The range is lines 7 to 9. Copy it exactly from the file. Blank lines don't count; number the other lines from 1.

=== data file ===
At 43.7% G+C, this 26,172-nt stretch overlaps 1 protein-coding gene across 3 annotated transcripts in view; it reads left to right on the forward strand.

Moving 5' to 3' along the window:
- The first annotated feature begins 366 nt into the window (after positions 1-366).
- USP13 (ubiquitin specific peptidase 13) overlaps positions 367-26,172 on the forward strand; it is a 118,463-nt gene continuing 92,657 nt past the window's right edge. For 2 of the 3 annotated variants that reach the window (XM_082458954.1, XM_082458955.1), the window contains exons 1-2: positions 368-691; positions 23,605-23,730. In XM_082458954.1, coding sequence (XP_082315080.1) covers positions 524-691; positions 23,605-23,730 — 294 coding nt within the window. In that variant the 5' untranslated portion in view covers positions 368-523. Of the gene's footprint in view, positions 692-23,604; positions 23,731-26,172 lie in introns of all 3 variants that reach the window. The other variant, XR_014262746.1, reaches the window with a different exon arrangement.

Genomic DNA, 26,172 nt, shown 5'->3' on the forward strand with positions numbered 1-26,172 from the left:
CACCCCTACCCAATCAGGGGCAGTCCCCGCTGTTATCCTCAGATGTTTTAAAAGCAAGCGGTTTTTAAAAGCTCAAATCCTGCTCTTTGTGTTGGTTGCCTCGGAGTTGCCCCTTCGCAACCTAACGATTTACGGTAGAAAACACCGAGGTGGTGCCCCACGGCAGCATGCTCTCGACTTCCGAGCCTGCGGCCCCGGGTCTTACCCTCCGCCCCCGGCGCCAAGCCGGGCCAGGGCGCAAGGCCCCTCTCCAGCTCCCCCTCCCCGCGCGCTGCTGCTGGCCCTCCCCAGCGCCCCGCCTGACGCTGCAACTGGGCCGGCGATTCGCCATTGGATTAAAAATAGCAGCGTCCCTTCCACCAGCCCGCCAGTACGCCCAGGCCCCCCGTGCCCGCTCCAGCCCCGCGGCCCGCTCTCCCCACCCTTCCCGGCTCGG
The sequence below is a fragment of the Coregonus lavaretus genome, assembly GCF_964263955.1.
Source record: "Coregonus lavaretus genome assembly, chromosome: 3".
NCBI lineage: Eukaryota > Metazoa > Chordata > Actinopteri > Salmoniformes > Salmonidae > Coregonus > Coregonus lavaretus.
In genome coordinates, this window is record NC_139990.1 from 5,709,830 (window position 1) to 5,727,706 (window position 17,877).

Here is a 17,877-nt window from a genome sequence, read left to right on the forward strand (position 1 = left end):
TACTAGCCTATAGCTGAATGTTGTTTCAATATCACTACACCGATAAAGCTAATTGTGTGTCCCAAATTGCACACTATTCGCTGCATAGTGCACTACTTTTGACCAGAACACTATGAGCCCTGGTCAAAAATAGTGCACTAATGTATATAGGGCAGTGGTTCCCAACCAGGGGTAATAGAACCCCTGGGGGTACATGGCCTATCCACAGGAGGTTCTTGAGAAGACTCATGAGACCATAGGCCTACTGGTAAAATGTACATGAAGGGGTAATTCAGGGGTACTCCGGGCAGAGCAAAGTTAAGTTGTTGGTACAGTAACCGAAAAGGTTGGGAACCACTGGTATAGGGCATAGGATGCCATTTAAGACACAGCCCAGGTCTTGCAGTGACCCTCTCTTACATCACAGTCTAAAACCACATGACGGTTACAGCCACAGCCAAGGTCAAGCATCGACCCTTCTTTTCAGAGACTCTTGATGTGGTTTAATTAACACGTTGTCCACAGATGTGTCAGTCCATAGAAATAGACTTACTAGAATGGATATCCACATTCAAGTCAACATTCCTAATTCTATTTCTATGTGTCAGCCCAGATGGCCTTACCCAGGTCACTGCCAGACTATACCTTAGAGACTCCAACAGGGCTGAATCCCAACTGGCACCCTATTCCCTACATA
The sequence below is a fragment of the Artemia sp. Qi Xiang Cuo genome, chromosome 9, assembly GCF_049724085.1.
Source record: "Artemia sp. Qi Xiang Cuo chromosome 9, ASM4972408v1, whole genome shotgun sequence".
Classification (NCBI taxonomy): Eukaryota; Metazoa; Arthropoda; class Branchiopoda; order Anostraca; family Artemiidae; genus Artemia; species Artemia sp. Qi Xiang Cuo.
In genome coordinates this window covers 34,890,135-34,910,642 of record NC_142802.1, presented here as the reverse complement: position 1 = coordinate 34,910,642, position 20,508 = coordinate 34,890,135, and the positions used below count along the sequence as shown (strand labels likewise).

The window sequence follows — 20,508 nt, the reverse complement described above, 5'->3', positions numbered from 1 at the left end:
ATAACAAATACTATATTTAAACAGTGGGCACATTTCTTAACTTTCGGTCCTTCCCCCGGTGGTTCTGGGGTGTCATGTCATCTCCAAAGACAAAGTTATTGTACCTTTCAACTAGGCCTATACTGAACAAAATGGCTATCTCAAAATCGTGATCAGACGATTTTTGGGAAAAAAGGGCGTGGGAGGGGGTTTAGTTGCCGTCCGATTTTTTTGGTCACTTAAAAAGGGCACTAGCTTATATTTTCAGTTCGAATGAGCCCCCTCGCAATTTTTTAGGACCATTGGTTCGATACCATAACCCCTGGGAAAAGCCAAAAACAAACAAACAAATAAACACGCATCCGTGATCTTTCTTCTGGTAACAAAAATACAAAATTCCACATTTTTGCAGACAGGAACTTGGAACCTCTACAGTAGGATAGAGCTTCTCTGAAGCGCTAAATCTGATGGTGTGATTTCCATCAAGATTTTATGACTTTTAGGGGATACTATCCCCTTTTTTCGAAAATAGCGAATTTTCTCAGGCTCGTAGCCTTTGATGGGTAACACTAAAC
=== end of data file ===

The sequence below is a fragment of the Coregonus lavaretus genome, assembly GCF_964263955.1.
Source record: "Coregonus lavaretus genome assembly, chromosome: 3".
NCBI lineage: Eukaryota > Metazoa > Chordata > Actinopteri > Salmoniformes > Salmonidae > Coregonus > Coregonus lavaretus.